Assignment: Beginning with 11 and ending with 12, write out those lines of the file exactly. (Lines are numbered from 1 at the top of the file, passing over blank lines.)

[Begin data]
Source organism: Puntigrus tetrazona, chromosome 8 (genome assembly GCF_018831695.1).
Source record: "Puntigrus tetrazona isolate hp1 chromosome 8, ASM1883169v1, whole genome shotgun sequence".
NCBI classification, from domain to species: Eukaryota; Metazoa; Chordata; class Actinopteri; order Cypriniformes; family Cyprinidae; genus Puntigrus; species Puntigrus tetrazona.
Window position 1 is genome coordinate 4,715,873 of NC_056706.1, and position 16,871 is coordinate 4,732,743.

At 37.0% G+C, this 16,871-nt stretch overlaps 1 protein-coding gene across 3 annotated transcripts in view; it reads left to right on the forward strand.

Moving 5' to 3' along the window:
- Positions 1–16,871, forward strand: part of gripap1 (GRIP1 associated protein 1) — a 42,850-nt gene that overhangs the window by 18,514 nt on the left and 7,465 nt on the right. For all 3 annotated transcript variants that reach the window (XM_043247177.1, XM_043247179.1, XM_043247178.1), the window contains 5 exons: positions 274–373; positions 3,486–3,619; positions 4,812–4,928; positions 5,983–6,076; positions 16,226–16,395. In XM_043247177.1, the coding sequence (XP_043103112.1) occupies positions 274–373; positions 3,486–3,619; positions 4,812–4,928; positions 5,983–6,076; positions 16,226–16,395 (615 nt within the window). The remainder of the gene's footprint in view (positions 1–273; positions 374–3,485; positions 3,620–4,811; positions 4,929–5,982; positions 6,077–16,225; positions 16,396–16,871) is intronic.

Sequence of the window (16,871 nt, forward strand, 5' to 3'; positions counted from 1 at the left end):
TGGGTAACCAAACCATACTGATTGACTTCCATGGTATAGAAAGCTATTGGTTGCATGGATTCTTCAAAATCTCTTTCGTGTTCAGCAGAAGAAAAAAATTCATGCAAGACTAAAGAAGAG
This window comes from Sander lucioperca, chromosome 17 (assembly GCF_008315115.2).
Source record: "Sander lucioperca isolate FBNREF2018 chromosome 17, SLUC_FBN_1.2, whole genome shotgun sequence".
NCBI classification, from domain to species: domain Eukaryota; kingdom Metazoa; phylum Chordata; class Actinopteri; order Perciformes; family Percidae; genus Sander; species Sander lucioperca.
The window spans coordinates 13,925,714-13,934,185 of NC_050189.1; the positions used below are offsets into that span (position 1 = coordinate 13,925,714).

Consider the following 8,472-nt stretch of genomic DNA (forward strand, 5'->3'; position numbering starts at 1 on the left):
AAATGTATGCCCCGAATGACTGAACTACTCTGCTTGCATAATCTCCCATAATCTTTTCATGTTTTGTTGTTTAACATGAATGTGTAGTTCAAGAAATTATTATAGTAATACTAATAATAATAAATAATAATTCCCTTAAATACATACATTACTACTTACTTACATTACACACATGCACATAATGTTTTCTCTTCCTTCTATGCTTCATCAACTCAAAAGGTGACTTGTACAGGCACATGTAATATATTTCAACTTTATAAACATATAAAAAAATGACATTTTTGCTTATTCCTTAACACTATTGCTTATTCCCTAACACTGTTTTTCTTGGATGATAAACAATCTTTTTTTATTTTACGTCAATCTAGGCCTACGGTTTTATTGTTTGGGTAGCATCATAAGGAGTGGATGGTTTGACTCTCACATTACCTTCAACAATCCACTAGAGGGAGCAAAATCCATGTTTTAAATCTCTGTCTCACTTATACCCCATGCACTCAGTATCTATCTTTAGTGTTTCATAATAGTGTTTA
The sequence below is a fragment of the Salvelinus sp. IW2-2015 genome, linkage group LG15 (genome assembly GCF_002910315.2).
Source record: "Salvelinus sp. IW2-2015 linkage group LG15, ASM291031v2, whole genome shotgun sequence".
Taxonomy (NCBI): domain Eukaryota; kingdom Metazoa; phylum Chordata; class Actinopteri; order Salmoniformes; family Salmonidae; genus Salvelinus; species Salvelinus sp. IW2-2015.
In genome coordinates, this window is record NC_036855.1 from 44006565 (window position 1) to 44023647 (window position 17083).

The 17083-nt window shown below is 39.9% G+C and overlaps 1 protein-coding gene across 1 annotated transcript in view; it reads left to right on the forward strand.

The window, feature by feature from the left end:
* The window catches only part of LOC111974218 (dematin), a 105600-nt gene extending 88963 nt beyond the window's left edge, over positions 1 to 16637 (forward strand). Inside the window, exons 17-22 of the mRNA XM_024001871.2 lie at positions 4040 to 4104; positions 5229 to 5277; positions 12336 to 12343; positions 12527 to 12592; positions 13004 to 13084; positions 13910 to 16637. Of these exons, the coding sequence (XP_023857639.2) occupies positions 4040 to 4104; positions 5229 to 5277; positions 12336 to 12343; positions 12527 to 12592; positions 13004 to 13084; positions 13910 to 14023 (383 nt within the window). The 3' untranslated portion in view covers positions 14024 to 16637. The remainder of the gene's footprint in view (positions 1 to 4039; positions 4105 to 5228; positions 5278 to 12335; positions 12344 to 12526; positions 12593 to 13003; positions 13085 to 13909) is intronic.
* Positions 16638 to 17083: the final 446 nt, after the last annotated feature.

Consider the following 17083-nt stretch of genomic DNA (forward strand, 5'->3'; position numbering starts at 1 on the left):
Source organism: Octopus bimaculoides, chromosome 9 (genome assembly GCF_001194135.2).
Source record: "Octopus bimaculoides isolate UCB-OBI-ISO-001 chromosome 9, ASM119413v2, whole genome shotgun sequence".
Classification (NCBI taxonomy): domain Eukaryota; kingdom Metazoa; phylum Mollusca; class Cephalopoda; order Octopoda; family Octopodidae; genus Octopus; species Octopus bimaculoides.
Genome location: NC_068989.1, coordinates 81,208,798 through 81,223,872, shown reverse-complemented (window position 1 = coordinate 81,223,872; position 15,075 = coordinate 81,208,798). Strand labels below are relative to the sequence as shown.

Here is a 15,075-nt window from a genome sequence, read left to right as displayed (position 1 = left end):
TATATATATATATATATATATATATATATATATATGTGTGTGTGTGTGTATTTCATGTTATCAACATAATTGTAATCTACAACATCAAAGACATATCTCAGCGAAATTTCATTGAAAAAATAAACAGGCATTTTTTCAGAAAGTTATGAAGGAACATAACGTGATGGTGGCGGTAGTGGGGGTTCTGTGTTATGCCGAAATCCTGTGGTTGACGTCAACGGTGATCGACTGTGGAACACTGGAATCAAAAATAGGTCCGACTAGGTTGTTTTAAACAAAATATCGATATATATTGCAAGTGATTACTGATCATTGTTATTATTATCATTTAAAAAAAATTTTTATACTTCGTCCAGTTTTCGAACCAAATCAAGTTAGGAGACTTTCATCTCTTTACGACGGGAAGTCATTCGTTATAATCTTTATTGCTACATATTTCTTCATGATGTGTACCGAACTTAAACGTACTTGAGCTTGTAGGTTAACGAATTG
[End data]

Source record: "Sander lucioperca isolate FBNREF2018 chromosome 17, SLUC_FBN_1.2, whole genome shotgun sequence".
NCBI classification, from domain to species: domain Eukaryota; kingdom Metazoa; phylum Chordata; class Actinopteri; order Perciformes; family Percidae; genus Sander; species Sander lucioperca.